“Here we need the clinician, the scientist, the one we have denigrated for decades, the boring manager who organizes a capillary response, who coordinates, who looks at the data, who looks at science, perhaps makes difficult decisions not only for economic well-being or only for social well-being, but to find a compromise between these different imperatives. All of this has diminished with the cult of leadership that has intoxicated us and seduced us for the last thirty to forty years and now we pay the price” says Gianpiero Petriglieri (associate professor of organizational behaviour at INSEAD and an expert on leadership and learning in the workplace) in a recent interview.
Maintaining an inadequate leadership style can now be dangerous, but that’s not all. Among astronauts, there is the saying “No problem is so serious that you can’t make it worse.”. Working in an environment hostile to life and in extreme conditions, astronauts cannot afford to make mistakes; they must also be able to react in the event of an accident in the suitable way. When you are in space, a single wrong decision in a time of crisis could make the situation much worse.
In the face of an exceptional crisis like the current one, all aspects of leadership must be considered in order to ensure the company a way out. The delicate relationship between different personality types, different levels of skill sets and the quality of decision making, is one of them. In the US, for example, there is a predominant culture of extroversion. In Asia it’s the other way around. “The difference is staggering” writes Michael Harris Bond, a cultural psychologist, “ Americans emphasize sociability and give importance to attributes that make interpersonal relationships simple and joyful. Instead, the Chinese emphasize deeper attributes, focusing on life’s accomplishments and moral virtues”. Many studies have sought to shed light on the relationship between leadership styles and personality. Susan Cain, for example, author of the bestseller ”Quiet” delves broadly into the subject. To avoid having a leadership affected negatively by these aspects, it is important to be informed of their existence.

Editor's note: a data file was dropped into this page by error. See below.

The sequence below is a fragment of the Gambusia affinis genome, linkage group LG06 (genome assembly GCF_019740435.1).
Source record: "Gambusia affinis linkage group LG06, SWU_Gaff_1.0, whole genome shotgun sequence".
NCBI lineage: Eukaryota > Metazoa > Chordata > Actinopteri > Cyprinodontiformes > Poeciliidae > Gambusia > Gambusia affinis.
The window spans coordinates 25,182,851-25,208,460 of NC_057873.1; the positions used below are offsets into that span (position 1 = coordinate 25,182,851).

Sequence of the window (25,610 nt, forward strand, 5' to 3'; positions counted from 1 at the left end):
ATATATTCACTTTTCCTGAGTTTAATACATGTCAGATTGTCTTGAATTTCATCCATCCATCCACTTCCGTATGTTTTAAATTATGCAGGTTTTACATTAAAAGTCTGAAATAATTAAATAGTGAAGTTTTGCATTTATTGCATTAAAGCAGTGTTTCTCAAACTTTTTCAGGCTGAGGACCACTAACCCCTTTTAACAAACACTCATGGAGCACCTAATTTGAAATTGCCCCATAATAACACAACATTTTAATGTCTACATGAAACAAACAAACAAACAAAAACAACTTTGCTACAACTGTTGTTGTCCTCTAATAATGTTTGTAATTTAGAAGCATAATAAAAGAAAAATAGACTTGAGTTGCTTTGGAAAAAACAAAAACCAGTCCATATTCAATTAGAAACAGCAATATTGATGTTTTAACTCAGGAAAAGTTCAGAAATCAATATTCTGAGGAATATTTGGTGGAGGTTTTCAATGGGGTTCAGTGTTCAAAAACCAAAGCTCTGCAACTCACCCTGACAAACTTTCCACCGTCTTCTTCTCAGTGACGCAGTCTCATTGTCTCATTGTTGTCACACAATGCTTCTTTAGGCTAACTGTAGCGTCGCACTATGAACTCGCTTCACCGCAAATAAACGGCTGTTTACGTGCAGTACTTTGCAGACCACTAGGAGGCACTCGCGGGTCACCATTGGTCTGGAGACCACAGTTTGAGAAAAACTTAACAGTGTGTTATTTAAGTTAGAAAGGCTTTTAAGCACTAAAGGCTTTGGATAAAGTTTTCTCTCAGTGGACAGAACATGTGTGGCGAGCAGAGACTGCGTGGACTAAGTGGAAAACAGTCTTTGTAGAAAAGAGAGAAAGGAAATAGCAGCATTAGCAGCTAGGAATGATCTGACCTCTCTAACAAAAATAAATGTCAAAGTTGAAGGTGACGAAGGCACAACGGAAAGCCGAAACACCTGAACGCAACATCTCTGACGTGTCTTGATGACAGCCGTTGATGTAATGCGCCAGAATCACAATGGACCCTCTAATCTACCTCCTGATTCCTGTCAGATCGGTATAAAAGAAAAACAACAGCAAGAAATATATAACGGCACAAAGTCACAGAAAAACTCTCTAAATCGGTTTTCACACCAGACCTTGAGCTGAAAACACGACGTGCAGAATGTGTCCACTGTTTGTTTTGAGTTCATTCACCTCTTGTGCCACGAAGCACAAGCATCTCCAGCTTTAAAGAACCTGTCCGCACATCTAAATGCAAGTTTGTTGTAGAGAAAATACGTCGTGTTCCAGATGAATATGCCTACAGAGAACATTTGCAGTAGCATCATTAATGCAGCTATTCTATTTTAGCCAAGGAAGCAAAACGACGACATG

A famous Chinese saying reminds us that: “He who knows, does not speak. He who speaks, does not know” (Laozi, Genesis of Daodejing). Two Cornell University researchers, David Dunning and Justin Kruger, described cognitive bias in 1999 that put into relation actual skills and the perception of one’s skills. The Dunning-Kruger effect teaches us that those who are less competent on a subject tend not to realize their incompetence on the contrary, believe instead that they know everything, thereby having great self-confidence.